Wednesday, January 30, 2013

Who's On First?

Don't Trust The Man With The Sled!

This is a post I've been working on for about a week.  Frankly, I don't know's on third!  That's about how it is this week.  Do you go chronologically or by subject matter?  It has been interesting, that's for sure.  Late Wednesday night, my mother finally broke down and began crying. We've been waiting for that. 

Ten days ago my father lost his wallet.  I went down that Wednesday afternoon to help my mother look for it, and deliver medication.  We looked in every single drawer in the house.  I specifically looked in the hutch drawer where her cocktail stirrers and gadgets are kept - twice.  My mother and Maggie have checked that drawer, repeatedly.  My mother has looked in it every day.  On Monday morning she found the wallet in it.

This morning she called.  He'd lost his wallet - again!  At least it is in the house, and I have copies of everything that is in it. My friend, Sharon, thinks he has a stash location.  He probably does.  I wouldn't be surprised to find my mothers' missing diamond there, also!

We're dealing with blood pressure that is going up and down.  It could be the meds.  He has an appointment in a few days.

His bridge broke.  Got that fixed.

His new hearing aides aren't working!

It's just one thing after another.  It's obvious we're into the early part of Stage 4.  The poor thing is now searching, constantly, for his brother.  He calls my cell, thinking that it belongs to my cousin, Sarah. I don't know what to tell him, so I try to let it go, changing the subject.  On the way back from Las Cruces on Friday, he kept trying to locate his brother.  He kept wondering where Nana and Grandy were.  Should we have left his mother in the hospital, alone.

He did great at lunch, but he ate eggplant parm, so that we didn't have the problems we do with complex carbs.  We tanked him up on a frap at Starbucks.  He did great okay, coming home, except for trying to call his brother.

He's also traveling.

We've taking him off several of his medications.  The problem we're discovering is that quite often medications don't work right with Alzheimer's.  Most doctors don't realize this, nor do pharmacists.  So, now, we need to check everything.

All rights reserved, SJ Reidhead

Wednesday, January 16, 2013

That's Life

Nana & Grandy at Goldie & Jimmy's in Middletown
We have faced the fact that we're dealing with the onset of Stage IV Alzheimer's Disease.  We do have one problem and that's trying to figure out how much comprehension that is missing is due to the disease or the fact that the third set of hearing aids may not be working as good as the first ones, or the second ones.  This time we had to cough up about $250 a  year for insurance on the blasted things.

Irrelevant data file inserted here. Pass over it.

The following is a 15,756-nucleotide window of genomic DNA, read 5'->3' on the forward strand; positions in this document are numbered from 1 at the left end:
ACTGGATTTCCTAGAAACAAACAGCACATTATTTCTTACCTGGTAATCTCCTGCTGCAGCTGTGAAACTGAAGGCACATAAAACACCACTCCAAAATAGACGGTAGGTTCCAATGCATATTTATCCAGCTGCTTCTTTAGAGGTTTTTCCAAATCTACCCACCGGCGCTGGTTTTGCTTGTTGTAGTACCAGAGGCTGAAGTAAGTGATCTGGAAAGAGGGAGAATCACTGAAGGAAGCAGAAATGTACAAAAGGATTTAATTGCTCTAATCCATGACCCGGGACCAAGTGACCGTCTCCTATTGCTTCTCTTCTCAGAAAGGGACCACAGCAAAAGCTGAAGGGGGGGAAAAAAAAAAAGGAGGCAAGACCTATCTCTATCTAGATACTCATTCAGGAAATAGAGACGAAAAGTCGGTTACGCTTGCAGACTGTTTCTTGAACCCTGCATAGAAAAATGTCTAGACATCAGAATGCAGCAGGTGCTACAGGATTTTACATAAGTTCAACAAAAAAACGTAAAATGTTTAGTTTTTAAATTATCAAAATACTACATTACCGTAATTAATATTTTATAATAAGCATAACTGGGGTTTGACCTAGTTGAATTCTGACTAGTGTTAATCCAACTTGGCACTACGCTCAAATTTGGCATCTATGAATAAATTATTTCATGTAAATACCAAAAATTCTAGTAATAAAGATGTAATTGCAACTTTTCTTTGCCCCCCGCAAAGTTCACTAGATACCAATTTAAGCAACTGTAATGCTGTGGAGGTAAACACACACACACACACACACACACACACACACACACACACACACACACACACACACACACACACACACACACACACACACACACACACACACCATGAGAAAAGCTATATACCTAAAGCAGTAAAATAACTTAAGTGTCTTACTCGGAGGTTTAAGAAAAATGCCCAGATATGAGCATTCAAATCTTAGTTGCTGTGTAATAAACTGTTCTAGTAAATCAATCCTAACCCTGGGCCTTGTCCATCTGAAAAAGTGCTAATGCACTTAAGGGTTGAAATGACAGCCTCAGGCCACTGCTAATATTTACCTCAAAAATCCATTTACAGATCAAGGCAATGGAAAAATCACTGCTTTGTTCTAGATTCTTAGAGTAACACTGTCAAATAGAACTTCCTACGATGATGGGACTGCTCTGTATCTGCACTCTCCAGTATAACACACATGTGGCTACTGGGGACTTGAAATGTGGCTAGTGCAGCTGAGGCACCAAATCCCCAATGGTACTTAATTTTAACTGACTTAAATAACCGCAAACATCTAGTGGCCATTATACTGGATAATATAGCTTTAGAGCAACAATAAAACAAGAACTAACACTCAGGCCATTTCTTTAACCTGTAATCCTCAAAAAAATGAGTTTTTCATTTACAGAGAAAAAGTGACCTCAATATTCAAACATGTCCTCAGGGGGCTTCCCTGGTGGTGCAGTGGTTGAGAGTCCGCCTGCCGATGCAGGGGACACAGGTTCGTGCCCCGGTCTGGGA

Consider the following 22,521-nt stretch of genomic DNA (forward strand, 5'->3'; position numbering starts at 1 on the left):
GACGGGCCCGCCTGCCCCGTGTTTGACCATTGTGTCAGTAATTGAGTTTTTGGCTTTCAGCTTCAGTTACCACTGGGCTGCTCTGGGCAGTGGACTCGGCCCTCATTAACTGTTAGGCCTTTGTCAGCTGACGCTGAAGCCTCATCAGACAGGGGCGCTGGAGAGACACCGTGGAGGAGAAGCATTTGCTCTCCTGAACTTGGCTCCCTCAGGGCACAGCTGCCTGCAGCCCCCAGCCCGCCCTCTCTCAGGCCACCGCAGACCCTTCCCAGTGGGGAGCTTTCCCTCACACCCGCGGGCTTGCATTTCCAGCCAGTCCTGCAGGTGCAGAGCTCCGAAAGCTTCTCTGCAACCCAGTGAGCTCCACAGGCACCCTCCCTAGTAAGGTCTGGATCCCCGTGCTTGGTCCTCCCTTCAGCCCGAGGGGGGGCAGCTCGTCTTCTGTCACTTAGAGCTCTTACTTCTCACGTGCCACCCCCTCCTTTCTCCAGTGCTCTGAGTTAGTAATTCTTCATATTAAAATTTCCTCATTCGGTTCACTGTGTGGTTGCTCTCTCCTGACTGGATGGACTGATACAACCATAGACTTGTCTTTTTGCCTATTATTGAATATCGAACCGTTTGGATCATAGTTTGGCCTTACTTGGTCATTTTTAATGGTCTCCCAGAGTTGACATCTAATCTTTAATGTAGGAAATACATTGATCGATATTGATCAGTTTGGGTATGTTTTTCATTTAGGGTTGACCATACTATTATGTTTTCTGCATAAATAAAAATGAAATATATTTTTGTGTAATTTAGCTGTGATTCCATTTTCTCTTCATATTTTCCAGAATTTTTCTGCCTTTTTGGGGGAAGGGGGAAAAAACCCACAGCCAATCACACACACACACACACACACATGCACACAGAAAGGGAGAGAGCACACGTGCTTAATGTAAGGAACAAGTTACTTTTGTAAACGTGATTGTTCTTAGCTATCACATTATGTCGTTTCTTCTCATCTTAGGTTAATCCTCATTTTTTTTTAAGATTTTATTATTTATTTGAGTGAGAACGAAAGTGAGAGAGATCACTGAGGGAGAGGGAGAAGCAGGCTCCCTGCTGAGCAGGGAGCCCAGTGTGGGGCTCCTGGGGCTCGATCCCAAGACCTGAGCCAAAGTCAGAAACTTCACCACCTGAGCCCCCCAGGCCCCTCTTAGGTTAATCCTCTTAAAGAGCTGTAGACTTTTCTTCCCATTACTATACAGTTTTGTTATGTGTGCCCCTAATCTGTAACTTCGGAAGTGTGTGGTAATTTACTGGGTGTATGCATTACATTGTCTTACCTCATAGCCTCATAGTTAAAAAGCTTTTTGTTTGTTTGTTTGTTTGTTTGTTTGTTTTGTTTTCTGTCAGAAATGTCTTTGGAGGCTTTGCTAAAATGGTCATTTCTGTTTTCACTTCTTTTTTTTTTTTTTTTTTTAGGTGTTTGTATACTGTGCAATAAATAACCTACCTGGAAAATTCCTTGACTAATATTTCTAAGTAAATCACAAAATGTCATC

Right, now, the best way to describe the situation is like dealing with Grandy's dementia.  The short term memory is not firing on all thrusters.  Fortunately, he's stopped asking about his brother and parents. I don't know how long that is going to ask.  What he does ask, on a daily basis:

1.  Are all the taxes paid?
2.  Is there enough money in the bank?
3.  Did you go to the post office today?
4.  Was there any mail?
5.  Is there oil and anti-freeze in everything?
6.  Are we staying here tonight?
7.  I need to get  your mother something for Christmas.
8.  What about the taxes?

Today, when my mother said he wanted to talk, I told her to tell him, the taxes were paid, there was money in the bank, I hadn't gone to the post office, and John Vega had taken care of his old trucks.  He laughed.  I told her to ask if his refrigerator was running.  He thought that was funny when she told him to go catch it, that obviously I had no 'respect' for his questions.  It was all in good fun.

Funny thing, he can go to the store, and completely calculate price per ounce of something, telling MD what is the best buy on something.  He's still reading his cowboy books.  I told her about a Bible passage I wanted her to read.  She asked him to get the Bible for her.  "Which version?"  That was a question he would always ask.  He read the chapter to her twice, discussing it.

He is getting frail and tired.  He forgets where things go. She keeps telling him what to do.  Yesterday, when they discovered they had a busted pipe down by the well, he had a fit, wanting to go fix it.  She finally had to get quite specific, telling him no.  Then, he got over it.  The neighbor came over and visited with him.  That helped.

All rights reserved, SJ Reidhead